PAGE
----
Modern Interpretations of the Medieval Sword

Modern interpretations of the medieval sword have become abundantly available in the past few decades as elements of garb (costume) for members of organizations such as the Society for Creative Anachronism and re-enactment groups worldwide, as wall-hangers and as collectibles in their own right. The quality (and price range!) of such swords varies greatly and price is not always in direct proportion to quality. Too often the designers of such items base their work upon fanciful illustrations in Victorian era books or poorly researched Hollywood adventure films, and as a result, much of their product is nauseatingly ornate and unwieldably heavy. As a generalization, actual medieval swords were tools capable of being used for a rather grim purpose and represent, for their time, an object at the cutting edge [pun irresistible] of materials technology. (This is not to understate a non-cutting role for swords in antiquity; some of the best Viking swords are from rich farmer's graves in upland Scandinavia, far from the sea, and the presence or absence of a sword at the side could be a reliable clue to social status, distinguishing master from slave at a distance. Nor can I deny that some of the princely swords of the Migration Period and a minority of Viking swords have hideously ornate hilts when compared to their more austere successors, or that I am prejudiced in this matter by my personal tastes.) While some manufacturers are wising up to the wide range of splendid designs in the public domain which evolved under test of battle in antiquity, the majority of swords in most maker's catalogs have no counterpart in the actual swords of the Middle Ages, or of whatever age they purport to be inspired by. I do not think I am giving away anything obvious to say that, while the outlines of actual swords and their dimensions in face-on view are easily obtainable, the really critical data for the modern replicator wanting to get the right feel and function are the measurements and topography of the third dimension.

While knowledge of modern science and access to modern metalworking technology should permit manufacture of blades of a quality substantially superior to that achievable by the master swordsmith's skills in medieval times, I am told (by a consultant to the cutlery industry) that this has not been the case in practice. Instead of being forged of many rods and strips of iron and steel (swordsmiths before the Thirteenth Century having had no other option) a modern industrially produced blade is likely to have had its blank outline roll-forged or stamped out "cookie cutter" style from uniform sheet stock with the fullers, bevels and tip later formed either by grinding for those made in the "first world" or hand-forging for those made in the "third world" where skilled labor costs are minimal. Compromises in accuracy of reproduction may arise more from trade-offs allowing fast easy production than from ignorance of historical forms. To achieve a high performance blade requires the combination of a tough steel and rigorous heat treatment, however, such a combination is rarely seen in modern swords except for high end Japanese style blades specifically made to withstand the rigors of tameshigiri (test cutting). Most European medieval style swords made today are intended as costume accessories and wall decorators and are not intended for actual combat (read the warranty disclaimers) and the industrial solution in actual practice is to use an easily worked low to medium carbon steel or stainless steel and to give it gentle (low stress) heat treatment, if any. The result is that the poorer quality sword shaped things will unpredictably bend or shatter when stressed.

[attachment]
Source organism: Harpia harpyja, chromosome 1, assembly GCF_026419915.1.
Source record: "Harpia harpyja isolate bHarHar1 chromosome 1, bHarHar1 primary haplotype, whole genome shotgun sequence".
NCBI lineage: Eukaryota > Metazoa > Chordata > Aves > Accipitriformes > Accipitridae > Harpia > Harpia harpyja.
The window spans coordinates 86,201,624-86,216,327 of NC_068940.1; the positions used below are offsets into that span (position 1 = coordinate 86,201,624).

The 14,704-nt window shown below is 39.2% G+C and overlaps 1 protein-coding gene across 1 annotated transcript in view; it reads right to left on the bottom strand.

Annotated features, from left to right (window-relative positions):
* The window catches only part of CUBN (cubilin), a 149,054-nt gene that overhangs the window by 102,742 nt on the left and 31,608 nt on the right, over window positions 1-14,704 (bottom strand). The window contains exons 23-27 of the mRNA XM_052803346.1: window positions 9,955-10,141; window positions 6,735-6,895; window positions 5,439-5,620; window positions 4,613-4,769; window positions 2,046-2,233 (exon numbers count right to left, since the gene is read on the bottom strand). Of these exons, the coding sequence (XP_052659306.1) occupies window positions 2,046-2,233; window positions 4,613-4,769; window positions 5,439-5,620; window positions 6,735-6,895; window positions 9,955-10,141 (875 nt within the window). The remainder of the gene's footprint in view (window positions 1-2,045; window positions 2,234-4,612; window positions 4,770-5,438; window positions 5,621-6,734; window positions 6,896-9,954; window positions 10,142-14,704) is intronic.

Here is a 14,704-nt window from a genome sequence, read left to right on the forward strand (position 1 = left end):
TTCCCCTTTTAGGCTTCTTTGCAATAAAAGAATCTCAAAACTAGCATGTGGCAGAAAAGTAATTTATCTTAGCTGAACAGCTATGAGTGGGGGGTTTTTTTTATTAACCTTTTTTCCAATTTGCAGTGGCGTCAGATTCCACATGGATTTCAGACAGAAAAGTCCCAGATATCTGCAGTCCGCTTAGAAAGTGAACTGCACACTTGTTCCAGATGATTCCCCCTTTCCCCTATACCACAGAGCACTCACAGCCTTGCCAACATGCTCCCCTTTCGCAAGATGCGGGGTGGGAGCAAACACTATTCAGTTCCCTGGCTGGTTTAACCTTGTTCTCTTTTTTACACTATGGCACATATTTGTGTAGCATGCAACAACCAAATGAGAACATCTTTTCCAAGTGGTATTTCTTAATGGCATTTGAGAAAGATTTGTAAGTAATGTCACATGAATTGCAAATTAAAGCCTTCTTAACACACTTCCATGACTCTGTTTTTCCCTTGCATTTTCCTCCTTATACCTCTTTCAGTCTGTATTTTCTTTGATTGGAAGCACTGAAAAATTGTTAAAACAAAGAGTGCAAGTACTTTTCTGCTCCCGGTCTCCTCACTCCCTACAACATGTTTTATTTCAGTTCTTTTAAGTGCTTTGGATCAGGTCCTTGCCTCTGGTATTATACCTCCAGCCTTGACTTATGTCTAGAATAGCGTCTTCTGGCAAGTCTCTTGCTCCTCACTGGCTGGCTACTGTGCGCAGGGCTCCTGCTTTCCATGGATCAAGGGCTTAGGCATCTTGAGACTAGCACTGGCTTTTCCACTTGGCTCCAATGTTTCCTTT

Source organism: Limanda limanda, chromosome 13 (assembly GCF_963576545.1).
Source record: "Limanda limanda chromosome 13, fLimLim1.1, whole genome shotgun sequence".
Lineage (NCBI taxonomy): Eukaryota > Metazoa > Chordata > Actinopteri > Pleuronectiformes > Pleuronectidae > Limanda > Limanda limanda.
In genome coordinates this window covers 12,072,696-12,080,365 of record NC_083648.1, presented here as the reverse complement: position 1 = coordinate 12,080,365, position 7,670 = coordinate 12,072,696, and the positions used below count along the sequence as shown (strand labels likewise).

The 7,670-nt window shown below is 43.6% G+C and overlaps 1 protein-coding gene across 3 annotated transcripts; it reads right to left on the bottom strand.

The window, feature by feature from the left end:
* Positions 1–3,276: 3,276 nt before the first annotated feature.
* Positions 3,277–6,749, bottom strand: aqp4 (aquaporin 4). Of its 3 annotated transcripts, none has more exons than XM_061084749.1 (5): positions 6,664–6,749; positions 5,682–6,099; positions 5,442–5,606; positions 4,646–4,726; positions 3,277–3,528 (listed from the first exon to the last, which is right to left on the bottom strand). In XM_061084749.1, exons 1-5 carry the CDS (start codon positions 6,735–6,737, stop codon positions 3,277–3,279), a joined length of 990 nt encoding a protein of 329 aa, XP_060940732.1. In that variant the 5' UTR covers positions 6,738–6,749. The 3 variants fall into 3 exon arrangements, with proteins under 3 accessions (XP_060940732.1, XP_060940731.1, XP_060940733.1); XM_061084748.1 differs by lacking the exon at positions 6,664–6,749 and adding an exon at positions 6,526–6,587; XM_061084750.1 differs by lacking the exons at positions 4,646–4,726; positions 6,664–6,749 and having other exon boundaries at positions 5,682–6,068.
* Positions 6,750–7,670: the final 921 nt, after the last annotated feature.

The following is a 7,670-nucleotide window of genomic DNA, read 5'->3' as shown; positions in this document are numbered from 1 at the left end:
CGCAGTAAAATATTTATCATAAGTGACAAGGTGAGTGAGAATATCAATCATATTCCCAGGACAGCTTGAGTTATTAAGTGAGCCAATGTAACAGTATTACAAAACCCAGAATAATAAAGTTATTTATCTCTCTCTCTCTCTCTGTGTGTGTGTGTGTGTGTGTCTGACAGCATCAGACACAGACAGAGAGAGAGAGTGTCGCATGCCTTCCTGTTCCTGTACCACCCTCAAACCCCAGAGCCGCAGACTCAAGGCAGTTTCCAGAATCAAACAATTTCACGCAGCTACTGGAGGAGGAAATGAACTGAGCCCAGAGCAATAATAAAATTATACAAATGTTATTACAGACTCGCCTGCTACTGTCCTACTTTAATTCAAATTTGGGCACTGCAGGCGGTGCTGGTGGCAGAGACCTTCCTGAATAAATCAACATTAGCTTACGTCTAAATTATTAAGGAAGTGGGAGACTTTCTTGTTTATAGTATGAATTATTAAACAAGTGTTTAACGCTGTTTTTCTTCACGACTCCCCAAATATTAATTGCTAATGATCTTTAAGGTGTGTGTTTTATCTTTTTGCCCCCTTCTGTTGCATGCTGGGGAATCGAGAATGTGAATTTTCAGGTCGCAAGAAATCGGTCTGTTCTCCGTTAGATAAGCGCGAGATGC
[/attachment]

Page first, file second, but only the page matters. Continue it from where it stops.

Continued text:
This is not to imply that the better grades of modern medieval European style swords are that much worse than the antiques, it is just that after a millennium of scientific advance, they are not really much better. If you were to use an antique medieval sword as depicted in movies and on television, it would rapidly and likely catastrophically fail. Edge to edge contact that works with aluminum alloy sticks does not work with steel edges. Descriptions of invulnerable swords in the sagas may be legends you will wish to ascribe to literary license or mythology, but when the sagas describe failures of swords, these parts should be believed. Viking combat generally involved a large round shield with an iron rim and shield boss. Striking this would have been bad enough for the blade, except that the resiliency of the shield bearer's arm would absorb much of the energy of the stroke rather than the edge of the blade. Leather or fabric wrapped legs were a favored target in these times, as the torso would be reasonably protected by chainmail with underlying padding and the head by a helmet.

My advice? Believe few of the claims of the replicators. The ancient swordsmiths made (and some modern artist-bladesmiths currently make) swords at the limits of their skill and their society's knowledge; however, the usual limiting factor today is to hold costs down low enough so that suppliers can make a reasonable profit while selling you a sword shaped object at a price you can afford. My prescription for improvement? That we be discerning and demanding consumers.

With that said, a vast panoply of modern interpretations of the medieval sword are presently available worldwide to fulfill virtually any imagined need. Considerations of which model and brand or manner of manufacture are best for martial arts uses are beyond the scope of this website, which is focused on antique swords, and readers are referred to the links page for sources of such information.

Return to site home page ~ framed ~ unframed
29 April 2001 ~ v1.4 ~ Copyright © 1997, 1998, 2001 by Lee A. Jones